Sea Port Security

Discussion in 'Motoring and Transport' started by classic33, Jun 21, 2018.

  1. classic33

    classic33 Senior Member

    Why are sea ports not treated in the same way as airports when it comes to security?

    A few years ago, travelling by coach and whilst waiting to board, I walked freely around the inner fence area. Even up and onto the boarding ramp of one of the vessels, taking photographs. I did have a letter from the port owners saying I could, otherwise I'd not have done any. My only protection in this area being a Hi-Vis vest, of my own.

    Being the early hours, the flash was spotted(be hard miss it really), and two port workers in a car came out and asked me what I thought I was doing. Simple answer of taking photographs, what does it look like, had them saying okay before getting back into their car and driving off. No amber beacon used going away.

    All the relative paperwork had been sought and got. The letter from the port owners being carried by me. At the time waiting to board the largest vessel of its kind in europe, with two smaller ones nearby.

    Try walking out onto the apron at an airport and doing the same. So why not the same level of security?
     
  2. Welsh dragon

    Welsh dragon Senior Member Staff Member

    People that are scared of flying use ferries and cruise ships. Rich people also like to go on cruises as well. ^_^
     
    classic33 likes this.
  3. Big Andy

    Big Andy Senior Member Staff Member

    So do poor people.
     
    classic33 likes this.
  4. OP
    OP
    classic33

    classic33 Senior Member

    Bit hard to fit a coach on a plane these days, let alone three or four.

    If you were seen trying to walk upto an aircraft, 200-300 passengers, at night the chances are you'd never get to the aircraft. You'd be stopped. Yet to walk upto a vessel that holds 10 times as many, the answer "taking photographs, what does it look like?" was sufficient for port security. Why?

    As for "rich people using aircraft", O'Leary and Co. don't seem to be targetting those in any of his adverts. You've to be careful these days if you're a plane spotter.
     
  5. OP
    OP
    classic33

    classic33 Senior Member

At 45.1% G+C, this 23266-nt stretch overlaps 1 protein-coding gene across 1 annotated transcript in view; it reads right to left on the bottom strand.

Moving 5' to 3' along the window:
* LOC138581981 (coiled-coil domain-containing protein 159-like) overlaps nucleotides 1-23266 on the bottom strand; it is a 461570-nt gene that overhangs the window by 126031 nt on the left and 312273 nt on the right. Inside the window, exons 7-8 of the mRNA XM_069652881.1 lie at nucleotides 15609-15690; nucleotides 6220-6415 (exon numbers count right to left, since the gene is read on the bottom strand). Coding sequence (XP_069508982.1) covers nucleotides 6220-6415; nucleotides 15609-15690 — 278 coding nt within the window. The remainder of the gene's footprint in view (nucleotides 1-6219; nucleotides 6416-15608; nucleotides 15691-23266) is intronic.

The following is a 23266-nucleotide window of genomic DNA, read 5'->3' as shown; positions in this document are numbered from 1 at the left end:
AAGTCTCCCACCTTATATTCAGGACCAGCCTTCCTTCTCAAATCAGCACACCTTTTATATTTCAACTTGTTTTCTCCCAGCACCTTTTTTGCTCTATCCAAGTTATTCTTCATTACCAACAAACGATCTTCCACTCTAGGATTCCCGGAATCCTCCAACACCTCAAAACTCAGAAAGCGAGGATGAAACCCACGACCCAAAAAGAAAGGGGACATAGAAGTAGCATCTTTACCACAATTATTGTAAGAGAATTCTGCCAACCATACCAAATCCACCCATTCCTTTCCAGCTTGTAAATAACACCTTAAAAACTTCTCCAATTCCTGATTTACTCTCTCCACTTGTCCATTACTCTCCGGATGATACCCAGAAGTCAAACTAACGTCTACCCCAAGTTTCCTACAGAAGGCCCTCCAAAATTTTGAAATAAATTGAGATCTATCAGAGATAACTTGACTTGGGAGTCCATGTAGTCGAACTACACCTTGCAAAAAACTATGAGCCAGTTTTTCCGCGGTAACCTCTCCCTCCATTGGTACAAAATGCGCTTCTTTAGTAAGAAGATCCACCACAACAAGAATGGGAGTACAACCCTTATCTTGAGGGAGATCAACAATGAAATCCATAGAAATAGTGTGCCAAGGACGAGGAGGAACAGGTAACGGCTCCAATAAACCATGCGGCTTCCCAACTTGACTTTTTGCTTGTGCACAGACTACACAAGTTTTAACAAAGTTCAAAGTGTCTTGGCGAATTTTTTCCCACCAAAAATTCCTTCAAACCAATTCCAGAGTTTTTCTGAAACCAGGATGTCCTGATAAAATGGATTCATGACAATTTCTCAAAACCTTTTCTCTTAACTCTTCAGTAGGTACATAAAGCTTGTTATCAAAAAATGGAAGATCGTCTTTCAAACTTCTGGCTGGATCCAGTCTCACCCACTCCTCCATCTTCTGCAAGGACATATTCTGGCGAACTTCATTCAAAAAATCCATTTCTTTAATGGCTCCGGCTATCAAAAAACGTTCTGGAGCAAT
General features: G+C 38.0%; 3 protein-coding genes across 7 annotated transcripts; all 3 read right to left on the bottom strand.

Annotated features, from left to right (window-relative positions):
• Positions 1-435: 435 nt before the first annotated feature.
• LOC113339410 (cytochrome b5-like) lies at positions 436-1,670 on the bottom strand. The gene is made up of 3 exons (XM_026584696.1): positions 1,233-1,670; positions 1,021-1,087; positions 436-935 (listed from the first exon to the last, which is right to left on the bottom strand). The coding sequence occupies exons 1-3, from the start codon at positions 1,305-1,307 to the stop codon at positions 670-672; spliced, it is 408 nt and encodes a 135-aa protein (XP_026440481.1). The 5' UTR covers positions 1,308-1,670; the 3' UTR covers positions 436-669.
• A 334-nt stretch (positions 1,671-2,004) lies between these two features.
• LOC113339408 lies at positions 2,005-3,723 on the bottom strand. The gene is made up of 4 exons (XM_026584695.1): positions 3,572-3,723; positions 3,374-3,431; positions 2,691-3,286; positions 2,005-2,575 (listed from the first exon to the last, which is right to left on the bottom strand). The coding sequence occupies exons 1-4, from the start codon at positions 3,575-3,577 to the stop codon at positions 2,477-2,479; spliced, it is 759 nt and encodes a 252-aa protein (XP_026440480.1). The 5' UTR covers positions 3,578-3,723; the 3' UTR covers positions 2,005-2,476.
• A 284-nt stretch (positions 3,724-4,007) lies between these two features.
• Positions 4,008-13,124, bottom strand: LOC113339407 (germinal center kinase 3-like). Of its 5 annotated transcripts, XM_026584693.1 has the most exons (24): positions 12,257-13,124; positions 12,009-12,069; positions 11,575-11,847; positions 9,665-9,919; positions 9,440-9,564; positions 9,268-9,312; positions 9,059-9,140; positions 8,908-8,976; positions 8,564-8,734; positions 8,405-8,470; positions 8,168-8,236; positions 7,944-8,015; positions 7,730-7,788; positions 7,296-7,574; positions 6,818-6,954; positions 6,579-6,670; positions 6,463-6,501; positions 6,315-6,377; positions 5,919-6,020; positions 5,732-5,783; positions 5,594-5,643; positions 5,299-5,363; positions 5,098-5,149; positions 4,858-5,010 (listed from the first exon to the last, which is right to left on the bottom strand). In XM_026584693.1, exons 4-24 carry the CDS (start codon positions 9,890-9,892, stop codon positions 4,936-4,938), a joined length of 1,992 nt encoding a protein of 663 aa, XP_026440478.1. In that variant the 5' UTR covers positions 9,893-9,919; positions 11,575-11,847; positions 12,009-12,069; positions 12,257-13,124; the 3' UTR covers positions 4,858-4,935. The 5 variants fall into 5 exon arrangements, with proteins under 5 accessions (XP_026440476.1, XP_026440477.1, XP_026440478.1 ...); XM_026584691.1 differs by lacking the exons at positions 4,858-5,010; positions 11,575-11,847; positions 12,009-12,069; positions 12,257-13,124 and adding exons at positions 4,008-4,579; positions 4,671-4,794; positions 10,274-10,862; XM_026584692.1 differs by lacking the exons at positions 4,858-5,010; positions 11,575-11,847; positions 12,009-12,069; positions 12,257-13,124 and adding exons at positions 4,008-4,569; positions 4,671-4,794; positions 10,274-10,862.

As I said,
    Supposed to be the most secure area within a port.
     
  6. OP
    OP
    classic33

    classic33 Senior Member

    The owners don't hand out that sort of paperwork to just anyone. Feel free to explain why it's not the most secure area within a port. Inside the inner fence.

    Then explain your reasoning.
     
  7. OP
    OP
    classic33

    classic33 Senior Member

    Walked on boarding ramp on one vessel, unchallenged. The only real "challenge" being the port workers, who left after having their question answered. All conducted verbally, within a distance of no less than 50 feet.

    If that's in resply to why being inside the inner fence isn't the most secure area, within a port, it's not a very good answer.

    Question remains why are sea ports not as well secured as airports?
     
  8. OP
    OP
    classic33

    classic33 Senior Member

    And as you said the rich fly. Are you now saying that US armed forces protect ports?

    But you've already said,
    Is this where the US armed forces are now, guarding your food.
     
  9. OP
    OP
    classic33

    classic33 Senior Member

    Explain, in english, what the above has to do with either the thread or in answering the questions asked.

    Again you muddy the waters.
     
  10. OP
    OP
    classic33

    classic33 Senior Member

    Owned by a german company.

    Further muddying of the waters.
     
  11. OP
    OP
    classic33

    classic33 Senior Member

    In May 2016, Bayer offered to buy U.S. seeds company Monsanto for $62 billion. Shortly after Bayer's offer, Monsanto rejected the acquisition bid, seeking a higher price. In September 2016, Monsanto agreed to a $66 billion offer by Bayer.

    https://en.wikipedia.org/wiki/Bayer

    You really should check what you post. Then maybe it'll have some relevance to the actual thread.

    In 1943, the U.S. Department of the Army contracted the botanist and bioethicist Arthur Galston, who discovered the defoliants later used in Agent Orange, and his employer University of Illinois at Champaign-Urbana to study the effects of 2,4-D and 2,4,5-T on cereal grains (including rice) and broadleaf crops.
     
    Last edited: Jun 27, 2018
  12. OP
    OP
    classic33

    classic33 Senior Member

    What you post has nothing to with the thread. It's incorrect and misleading as well.
     
  13. OP
    OP
    classic33

    classic33 Senior Member

    Please explain what the above has to port security, if you're reporting on thread facts.
     
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